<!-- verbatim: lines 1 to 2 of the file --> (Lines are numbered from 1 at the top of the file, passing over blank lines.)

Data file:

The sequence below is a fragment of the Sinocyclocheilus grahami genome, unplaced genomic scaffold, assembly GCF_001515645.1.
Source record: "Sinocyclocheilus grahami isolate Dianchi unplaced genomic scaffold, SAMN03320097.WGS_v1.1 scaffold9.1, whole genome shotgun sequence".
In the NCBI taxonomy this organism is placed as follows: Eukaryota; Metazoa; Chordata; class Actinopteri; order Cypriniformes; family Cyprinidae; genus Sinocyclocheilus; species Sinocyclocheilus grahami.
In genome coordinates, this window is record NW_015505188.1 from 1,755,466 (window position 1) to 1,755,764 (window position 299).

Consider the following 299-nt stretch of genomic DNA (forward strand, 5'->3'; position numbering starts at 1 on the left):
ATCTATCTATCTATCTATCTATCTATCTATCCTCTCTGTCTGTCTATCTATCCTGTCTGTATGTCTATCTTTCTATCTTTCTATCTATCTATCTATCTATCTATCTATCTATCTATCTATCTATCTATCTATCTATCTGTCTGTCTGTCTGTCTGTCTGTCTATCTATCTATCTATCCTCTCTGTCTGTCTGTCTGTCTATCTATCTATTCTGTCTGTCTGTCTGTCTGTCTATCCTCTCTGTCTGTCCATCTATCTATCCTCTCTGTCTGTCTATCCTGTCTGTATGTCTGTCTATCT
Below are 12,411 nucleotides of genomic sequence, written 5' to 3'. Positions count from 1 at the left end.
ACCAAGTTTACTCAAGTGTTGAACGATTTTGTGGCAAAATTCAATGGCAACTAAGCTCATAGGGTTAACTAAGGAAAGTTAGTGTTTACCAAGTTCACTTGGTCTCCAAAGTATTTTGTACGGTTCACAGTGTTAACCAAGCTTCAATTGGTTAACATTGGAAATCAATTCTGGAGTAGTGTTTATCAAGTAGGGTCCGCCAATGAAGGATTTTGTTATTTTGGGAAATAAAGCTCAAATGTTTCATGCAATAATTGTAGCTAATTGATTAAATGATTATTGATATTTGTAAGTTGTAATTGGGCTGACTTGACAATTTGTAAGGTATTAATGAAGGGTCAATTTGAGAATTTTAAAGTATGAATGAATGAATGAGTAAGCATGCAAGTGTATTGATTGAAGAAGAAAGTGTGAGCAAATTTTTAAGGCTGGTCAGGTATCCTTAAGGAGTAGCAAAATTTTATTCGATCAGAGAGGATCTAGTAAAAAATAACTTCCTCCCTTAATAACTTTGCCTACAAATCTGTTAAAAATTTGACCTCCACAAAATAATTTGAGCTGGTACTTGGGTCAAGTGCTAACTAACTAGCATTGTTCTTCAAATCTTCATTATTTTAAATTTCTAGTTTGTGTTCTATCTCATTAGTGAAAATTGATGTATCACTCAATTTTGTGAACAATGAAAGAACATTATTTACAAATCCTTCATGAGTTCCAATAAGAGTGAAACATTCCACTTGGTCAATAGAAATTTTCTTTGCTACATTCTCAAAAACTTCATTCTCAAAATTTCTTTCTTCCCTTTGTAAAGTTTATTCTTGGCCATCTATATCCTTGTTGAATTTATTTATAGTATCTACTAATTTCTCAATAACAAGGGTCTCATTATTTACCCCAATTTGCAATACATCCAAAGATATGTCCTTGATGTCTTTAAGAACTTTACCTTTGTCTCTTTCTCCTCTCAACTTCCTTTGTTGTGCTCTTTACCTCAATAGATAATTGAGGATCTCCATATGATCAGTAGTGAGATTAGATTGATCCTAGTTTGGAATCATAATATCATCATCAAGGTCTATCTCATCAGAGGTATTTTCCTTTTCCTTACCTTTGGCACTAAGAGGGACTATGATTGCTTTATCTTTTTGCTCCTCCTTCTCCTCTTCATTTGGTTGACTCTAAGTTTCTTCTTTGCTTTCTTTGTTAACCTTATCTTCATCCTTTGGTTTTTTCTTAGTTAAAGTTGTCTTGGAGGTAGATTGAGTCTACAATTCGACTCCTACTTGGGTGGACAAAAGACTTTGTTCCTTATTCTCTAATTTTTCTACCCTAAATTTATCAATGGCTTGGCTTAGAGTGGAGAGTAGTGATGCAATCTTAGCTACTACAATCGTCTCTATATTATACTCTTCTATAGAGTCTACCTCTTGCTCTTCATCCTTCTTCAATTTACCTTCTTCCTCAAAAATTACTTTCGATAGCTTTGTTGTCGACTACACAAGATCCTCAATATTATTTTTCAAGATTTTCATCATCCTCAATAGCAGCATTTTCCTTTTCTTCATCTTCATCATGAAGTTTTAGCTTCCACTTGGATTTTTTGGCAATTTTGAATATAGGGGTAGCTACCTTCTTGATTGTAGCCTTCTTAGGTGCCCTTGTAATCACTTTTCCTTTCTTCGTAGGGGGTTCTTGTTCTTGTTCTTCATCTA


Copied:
The sequence below is a fragment of the Sinocyclocheilus grahami genome, unplaced genomic scaffold, assembly GCF_001515645.1.
Source record: "Sinocyclocheilus grahami isolate Dianchi unplaced genomic scaffold, SAMN03320097.WGS_v1.1 scaffold9.1, whole genome shotgun sequence".